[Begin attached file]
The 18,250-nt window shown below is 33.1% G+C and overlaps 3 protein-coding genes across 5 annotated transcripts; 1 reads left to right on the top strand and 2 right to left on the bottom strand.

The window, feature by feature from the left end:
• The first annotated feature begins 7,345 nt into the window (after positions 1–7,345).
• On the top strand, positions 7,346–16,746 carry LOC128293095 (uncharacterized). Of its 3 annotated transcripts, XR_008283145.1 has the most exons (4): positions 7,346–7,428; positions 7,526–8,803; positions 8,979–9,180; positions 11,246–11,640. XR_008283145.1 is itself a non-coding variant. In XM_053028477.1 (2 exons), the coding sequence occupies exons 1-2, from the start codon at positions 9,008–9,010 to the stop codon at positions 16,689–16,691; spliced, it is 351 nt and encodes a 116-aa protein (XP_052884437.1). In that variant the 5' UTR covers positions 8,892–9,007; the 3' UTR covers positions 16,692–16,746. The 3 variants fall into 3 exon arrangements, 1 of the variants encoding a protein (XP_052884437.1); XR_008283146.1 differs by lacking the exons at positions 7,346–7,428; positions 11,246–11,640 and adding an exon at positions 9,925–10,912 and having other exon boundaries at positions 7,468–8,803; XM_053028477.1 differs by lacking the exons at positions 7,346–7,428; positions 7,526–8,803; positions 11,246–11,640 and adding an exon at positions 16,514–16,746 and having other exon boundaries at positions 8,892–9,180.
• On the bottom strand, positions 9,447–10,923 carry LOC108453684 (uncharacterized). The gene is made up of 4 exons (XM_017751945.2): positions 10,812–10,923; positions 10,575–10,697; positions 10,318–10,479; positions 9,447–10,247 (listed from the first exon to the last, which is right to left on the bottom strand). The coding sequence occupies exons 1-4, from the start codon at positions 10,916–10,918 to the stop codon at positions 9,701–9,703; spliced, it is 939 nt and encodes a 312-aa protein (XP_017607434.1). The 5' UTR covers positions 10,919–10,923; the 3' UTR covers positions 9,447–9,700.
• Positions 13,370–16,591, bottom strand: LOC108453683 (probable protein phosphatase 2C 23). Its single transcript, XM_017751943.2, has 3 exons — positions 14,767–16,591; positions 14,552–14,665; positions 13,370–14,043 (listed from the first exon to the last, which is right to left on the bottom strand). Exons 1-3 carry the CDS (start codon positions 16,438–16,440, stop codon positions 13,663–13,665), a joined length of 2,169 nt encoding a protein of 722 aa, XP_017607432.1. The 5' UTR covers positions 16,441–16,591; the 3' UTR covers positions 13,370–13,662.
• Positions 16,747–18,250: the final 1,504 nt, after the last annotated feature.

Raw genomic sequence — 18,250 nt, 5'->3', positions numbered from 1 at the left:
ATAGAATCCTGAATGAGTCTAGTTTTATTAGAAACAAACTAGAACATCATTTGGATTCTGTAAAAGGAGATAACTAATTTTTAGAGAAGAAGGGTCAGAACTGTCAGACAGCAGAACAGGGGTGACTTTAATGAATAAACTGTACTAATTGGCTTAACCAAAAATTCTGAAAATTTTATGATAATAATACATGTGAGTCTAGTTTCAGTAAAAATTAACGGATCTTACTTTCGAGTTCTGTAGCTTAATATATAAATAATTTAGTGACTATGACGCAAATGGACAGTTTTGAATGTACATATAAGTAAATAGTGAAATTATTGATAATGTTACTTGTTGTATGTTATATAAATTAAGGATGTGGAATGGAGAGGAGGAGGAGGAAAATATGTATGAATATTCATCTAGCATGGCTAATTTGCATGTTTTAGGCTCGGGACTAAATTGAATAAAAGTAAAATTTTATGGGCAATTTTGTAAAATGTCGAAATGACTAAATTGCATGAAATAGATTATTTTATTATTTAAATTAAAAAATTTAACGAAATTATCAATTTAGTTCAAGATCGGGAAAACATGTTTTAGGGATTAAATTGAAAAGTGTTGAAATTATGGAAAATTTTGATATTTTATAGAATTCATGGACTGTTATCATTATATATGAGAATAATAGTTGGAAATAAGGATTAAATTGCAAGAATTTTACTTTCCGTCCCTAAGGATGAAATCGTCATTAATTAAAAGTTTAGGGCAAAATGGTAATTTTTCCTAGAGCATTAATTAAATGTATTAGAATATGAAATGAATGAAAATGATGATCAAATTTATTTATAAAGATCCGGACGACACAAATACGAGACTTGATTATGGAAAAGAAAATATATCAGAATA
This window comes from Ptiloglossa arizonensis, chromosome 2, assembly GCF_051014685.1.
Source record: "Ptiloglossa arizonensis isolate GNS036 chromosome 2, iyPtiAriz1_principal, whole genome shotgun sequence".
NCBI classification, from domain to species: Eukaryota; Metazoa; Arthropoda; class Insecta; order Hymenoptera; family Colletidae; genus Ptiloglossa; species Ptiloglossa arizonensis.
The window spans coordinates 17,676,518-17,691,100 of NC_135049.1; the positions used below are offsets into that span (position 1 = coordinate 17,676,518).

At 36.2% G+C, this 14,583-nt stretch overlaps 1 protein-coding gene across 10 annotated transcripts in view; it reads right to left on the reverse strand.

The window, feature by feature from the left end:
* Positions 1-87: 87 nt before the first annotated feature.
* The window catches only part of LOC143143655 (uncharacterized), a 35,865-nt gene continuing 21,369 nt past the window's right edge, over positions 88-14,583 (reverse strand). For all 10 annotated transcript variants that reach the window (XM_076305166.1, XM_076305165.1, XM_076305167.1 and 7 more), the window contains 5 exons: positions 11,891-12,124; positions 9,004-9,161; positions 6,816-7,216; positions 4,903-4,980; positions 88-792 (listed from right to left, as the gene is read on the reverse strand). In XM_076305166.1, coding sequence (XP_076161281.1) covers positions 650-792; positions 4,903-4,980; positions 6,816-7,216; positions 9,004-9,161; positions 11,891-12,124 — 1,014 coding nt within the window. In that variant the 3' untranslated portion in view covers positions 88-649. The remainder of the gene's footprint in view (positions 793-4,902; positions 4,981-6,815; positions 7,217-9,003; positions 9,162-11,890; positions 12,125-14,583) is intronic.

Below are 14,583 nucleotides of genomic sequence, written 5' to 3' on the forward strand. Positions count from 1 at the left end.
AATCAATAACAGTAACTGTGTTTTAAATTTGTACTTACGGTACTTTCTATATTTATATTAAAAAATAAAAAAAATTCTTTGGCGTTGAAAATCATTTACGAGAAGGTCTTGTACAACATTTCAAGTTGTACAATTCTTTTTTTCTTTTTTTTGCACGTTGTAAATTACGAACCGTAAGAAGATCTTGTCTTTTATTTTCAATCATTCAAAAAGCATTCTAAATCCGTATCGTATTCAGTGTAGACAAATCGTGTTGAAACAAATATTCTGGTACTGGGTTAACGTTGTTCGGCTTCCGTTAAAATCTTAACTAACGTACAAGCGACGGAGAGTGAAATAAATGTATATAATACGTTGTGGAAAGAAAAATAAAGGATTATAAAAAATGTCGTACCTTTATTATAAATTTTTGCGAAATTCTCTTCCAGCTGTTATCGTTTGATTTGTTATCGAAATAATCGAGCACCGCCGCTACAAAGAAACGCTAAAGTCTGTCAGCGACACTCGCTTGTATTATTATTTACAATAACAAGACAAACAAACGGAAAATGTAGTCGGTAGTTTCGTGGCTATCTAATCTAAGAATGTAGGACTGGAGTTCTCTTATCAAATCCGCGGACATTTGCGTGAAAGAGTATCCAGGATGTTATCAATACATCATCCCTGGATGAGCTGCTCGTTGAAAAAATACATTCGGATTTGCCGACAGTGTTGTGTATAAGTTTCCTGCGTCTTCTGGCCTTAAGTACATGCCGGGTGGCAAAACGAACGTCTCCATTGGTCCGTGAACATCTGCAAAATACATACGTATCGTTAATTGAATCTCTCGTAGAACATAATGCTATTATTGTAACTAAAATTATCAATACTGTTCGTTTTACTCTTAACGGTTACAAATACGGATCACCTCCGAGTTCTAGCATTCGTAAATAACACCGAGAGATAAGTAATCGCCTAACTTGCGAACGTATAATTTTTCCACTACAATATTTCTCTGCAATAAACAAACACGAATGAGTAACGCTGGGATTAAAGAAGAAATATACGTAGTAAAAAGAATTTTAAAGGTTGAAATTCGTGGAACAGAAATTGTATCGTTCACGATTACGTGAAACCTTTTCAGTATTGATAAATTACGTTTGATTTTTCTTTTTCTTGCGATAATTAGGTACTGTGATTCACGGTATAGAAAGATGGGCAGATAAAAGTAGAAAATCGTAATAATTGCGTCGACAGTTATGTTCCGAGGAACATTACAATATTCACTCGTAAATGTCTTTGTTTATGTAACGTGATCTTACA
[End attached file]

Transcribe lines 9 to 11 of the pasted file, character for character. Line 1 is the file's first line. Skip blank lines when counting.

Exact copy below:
ATAGAATCCTGAATGAGTCTAGTTTTATTAGAAACAAACTAGAACATCATTTGGATTCTGTAAAAGGAGATAACTAATTTTTAGAGAAGAAGGGTCAGAACTGTCAGACAGCAGAACAGGGGTGACTTTAATGAATAAACTGTACTAATTGGCTTAACCAAAAATTCTGAAAATTTTATGATAATAATACATGTGAGTCTAGTTTCAGTAAAAATTAACGGATCTTACTTTCGAGTTCTGTAGCTTAATATATAAATAATTTAGTGACTATGACGCAAATGGACAGTTTTGAATGTACATATAAGTAAATAGTGAAATTATTGATAATGTTACTTGTTGTATGTTATATAAATTAAGGATGTGGAATGGAGAGGAGGAGGAGGAAAATATGTATGAATATTCATCTAGCATGGCTAATTTGCATGTTTTAGGCTCGGGACTAAATTGAATAAAAGTAAAATTTTATGGGCAATTTTGTAAAATGTCGAAATGACTAAATTGCATGAAATAGATTATTTTATTATTTAAATTAAAAAATTTAACGAAATTATCAATTTAGTTCAAGATCGGGAAAACATGTTTTAGGGATTAAATTGAAAAGTGTTGAAATTATGGAAAATTTTGATATTTTATAGAATTCATGGACTGTTATCATTATATATGAGAATAATAGTTGGAAATAAGGATTAAATTGCAAGAATTTTACTTTCCGTCCCTAAGGATGAAATCGTCATTAATTAAAAGTTTAGGGCAAAATGGTAATTTTTCCTAGAGCATTAATTAAATGTATTAGAATATGAAATGAATGAAAATGATGATCAAATTTATTTATAAAGATCCGGACGACACAAATACGAGACTTGATTATGGAAAAGAAAATATATCAGAATA
This window comes from Ptiloglossa arizonensis, chromosome 2, assembly GCF_051014685.1.
Source record: "Ptiloglossa arizonensis isolate GNS036 chromosome 2, iyPtiAriz1_principal, whole genome shotgun sequence".